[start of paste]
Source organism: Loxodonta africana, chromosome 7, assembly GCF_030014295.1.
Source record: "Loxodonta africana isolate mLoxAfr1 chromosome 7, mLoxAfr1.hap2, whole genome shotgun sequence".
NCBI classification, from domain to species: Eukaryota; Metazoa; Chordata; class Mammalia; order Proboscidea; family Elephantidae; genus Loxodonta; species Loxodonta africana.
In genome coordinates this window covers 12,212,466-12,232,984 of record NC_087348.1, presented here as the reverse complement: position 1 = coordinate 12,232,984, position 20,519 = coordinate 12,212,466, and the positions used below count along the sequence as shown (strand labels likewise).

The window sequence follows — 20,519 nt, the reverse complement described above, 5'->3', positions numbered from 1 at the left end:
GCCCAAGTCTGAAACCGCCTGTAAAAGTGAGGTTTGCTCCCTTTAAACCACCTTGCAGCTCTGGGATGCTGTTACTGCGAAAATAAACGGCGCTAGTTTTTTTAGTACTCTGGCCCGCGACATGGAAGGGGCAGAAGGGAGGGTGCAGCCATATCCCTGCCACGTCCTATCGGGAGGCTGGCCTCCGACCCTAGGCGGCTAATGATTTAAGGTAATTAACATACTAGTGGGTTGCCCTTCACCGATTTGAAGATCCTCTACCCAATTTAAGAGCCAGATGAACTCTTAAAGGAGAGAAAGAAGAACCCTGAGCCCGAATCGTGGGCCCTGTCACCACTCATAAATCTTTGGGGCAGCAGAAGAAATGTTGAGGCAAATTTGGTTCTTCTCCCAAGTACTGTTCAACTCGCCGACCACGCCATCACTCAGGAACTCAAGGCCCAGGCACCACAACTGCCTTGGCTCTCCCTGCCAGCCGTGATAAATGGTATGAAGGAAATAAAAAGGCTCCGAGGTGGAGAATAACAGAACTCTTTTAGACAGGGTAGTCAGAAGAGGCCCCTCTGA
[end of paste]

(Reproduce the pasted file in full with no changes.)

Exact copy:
Source organism: Loxodonta africana, chromosome 7, assembly GCF_030014295.1.
Source record: "Loxodonta africana isolate mLoxAfr1 chromosome 7, mLoxAfr1.hap2, whole genome shotgun sequence".
NCBI classification, from domain to species: Eukaryota; Metazoa; Chordata; class Mammalia; order Proboscidea; family Elephantidae; genus Loxodonta; species Loxodonta africana.
In genome coordinates this window covers 12,212,466-12,232,984 of record NC_087348.1, presented here as the reverse complement: position 1 = coordinate 12,232,984, position 20,519 = coordinate 12,212,466, and the positions used below count along the sequence as shown (strand labels likewise).

The window sequence follows — 20,519 nt, the reverse complement described above, 5'->3', positions numbered from 1 at the left end:
GCCCAAGTCTGAAACCGCCTGTAAAAGTGAGGTTTGCTCCCTTTAAACCACCTTGCAGCTCTGGGATGCTGTTACTGCGAAAATAAACGGCGCTAGTTTTTTTAGTACTCTGGCCCGCGACATGGAAGGGGCAGAAGGGAGGGTGCAGCCATATCCCTGCCACGTCCTATCGGGAGGCTGGCCTCCGACCCTAGGCGGCTAATGATTTAAGGTAATTAACATACTAGTGGGTTGCCCTTCACCGATTTGAAGATCCTCTACCCAATTTAAGAGCCAGATGAACTCTTAAAGGAGAGAAAGAAGAACCCTGAGCCCGAATCGTGGGCCCTGTCACCACTCATAAATCTTTGGGGCAGCAGAAGAAATGTTGAGGCAAATTTGGTTCTTCTCCCAAGTACTGTTCAACTCGCCGACCACGCCATCACTCAGGAACTCAAGGCCCAGGCACCACAACTGCCTTGGCTCTCCCTGCCAGCCGTGATAAATGGTATGAAGGAAATAAAAAGGCTCCGAGGTGGAGAATAACAGAACTCTTTTAGACAGGGTAGTCAGAAGAGGCCCCTCTGA